In our blog segment “Interview with a Librarian” we sat down with our newest librarian, University Archivist and Records Manager Abra Schnur, to find out more about her!
1. Tell us a little about your position in the library?
I am the University Archivist and Records Manager. As my title suggests, I manage archival materials that pertain to the history and official transactions of the university. This entails appraising (or selecting) material for permanent retention in the archives, and arranging and describing that material for use by not only students and researchers, but also by producers and publishers, alumni and relatives, and Trinity leadership, development, and marketing.
2. Where did you go to school?
I received an Associate in Applied Science in Radio and Television Broadcasting from San Antonio College. After that I attended the University of North Texas and received a Bachelor of Arts in Anthropology. Then a few years later I went back to UNT through their online library and information science program and received my Master of Library Science with a focus on archival management.
Fun Fact: While at San Antonio College I was a DJ for KSYM 90.1. That led to an opportunity to be an announcer and reporter for Texas Public Radio for a few years.
3. What is your favorite part about working with students in the library?
I enjoy training and working with students in the archives. Students are sometimes an untapped resource for an archive and special collections. They can contribute greatly by doing professional work as long as archivists take the time to properly train student staff and interns. After I get situated I plan to have at least two or three student workers at all times and I hope to develop a sustainable internship program.
4. What made you decide to become a librarian?
I’ll give you two answers, because it depends on who I am talking to, but both are true.
1. The movie Party Girl starring Parker Posey was a huge influence on me wanting to work in a library. And believe me when I say there is a whole sub-group of librarians where this is the case.
2. When I went back to school to get my bachelor’s degree, my intention was to pursue journalism. At the same time I got a job as a shelver in the library and would regularly walk past a door with a sign that said “Oral History Program” on it. Long story short I became very interested in oral history and qualitative research methods. Not just wanting to report on culture, but trying to understand it a bit better, I switched my major to anthropology. I didn’t have any misgivings about how difficult it might be to actually become an anthropologist (though I did about becoming an oral historian), so I continued to work in libraries after school. I was part of a team that worked on preparing 19th century medical dissertations for digitization and that solidified my desire to work in archives and special collections.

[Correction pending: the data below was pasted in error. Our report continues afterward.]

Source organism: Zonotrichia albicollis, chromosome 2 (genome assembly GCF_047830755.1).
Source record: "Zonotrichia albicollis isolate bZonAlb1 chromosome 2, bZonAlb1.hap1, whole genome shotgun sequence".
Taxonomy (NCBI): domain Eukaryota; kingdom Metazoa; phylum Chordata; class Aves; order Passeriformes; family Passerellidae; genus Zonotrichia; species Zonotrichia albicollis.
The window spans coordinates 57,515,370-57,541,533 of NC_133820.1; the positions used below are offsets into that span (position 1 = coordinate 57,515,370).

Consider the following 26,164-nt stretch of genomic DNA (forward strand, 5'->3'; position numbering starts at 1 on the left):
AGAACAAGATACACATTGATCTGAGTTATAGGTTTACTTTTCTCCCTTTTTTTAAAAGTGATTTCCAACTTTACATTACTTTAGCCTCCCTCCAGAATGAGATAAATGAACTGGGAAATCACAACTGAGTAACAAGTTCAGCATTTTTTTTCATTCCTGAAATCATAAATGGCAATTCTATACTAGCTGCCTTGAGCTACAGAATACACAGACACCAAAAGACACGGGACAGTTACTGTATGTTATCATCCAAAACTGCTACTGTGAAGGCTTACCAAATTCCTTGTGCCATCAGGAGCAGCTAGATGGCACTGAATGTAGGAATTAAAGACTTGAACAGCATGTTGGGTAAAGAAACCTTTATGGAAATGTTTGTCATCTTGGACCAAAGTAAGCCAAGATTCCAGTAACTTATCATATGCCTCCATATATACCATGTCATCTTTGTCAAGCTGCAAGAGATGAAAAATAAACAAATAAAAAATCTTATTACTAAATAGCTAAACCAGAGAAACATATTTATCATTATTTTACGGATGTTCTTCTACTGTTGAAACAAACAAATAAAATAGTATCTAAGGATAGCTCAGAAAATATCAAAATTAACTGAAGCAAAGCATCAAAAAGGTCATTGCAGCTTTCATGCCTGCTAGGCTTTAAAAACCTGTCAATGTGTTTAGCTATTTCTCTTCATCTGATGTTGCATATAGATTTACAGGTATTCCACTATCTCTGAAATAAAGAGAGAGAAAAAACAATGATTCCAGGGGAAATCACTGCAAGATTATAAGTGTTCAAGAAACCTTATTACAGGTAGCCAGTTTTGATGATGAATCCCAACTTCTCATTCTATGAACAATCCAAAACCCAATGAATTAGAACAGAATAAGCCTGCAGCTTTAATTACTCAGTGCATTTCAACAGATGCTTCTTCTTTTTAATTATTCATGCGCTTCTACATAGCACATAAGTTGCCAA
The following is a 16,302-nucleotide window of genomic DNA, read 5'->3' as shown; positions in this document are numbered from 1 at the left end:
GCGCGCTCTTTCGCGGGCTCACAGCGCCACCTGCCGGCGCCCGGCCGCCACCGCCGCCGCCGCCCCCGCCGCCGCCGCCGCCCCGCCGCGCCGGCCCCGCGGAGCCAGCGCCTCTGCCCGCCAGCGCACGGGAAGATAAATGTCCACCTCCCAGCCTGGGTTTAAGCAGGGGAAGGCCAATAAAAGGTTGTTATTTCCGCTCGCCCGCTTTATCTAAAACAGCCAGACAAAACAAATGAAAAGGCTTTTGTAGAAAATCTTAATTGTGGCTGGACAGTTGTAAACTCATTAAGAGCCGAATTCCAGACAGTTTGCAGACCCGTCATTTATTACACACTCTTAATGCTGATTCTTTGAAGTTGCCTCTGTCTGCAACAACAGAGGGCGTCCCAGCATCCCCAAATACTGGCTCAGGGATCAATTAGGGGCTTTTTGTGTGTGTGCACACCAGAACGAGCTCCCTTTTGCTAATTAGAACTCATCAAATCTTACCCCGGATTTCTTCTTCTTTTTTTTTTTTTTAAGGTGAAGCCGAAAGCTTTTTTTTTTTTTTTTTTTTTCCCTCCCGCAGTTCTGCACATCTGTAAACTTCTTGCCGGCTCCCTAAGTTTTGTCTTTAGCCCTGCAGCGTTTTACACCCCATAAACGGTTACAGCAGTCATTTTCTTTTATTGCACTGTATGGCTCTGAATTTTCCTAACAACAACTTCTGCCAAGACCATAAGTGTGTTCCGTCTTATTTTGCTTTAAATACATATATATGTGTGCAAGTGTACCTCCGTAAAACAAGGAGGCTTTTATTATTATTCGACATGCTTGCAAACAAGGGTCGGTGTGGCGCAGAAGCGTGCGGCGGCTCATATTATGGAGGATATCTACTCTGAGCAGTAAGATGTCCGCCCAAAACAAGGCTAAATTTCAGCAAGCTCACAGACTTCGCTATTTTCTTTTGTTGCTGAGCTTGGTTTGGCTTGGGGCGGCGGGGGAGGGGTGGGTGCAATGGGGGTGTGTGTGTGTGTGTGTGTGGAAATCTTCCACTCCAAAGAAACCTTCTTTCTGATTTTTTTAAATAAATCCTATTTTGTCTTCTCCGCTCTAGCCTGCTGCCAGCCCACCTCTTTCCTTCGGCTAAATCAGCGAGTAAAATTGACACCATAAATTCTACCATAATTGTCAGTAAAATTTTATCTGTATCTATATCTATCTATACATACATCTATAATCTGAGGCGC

Fun Fact: I’ve been in some bands — most recently a band from Houston called The Motion. We still play every now and then.
5. What was the last book you read?
I am currently reading Say Nothing: A True Story of Murder and Memory in Northern Ireland (HV6574.G7 K44 2019).
It’s a really great historical narrative about the Northern Ireland Troubles. I was particularly interested in this book because much of the research came from oral histories that were conducted with major players involved with the IRA and the Loyalists. For more info on the major implications of the oral history project, please read this article published by the Chronicle for Higher Education. https://www.chronicle.com/interactives/belfast.
Before that I read Run, Brother, Run by David Berg. It’s a memoir about the murder of his brother by notorious hitman Charles Harrelson.
6. What resource or part of the library do you hope students use before they graduate?
Special Collections and Archives! The reading room is a great space for studying, but of course my wish is for students to use the materials in their research. I am really looking forward to getting the university collections in order to accommodate that.
7. What’s your favorite part about Trinity University so far?
The literal and figurative warmth I feel from the library (I worked in a really cold place prior where I wore gloves and a blanket at my desk) and the campus as a whole. I’ve been welcomed by everyone. I’m looking forward to forming relationships and partnerships across campus.
Need help with your research or project? Contact one of our librarians today!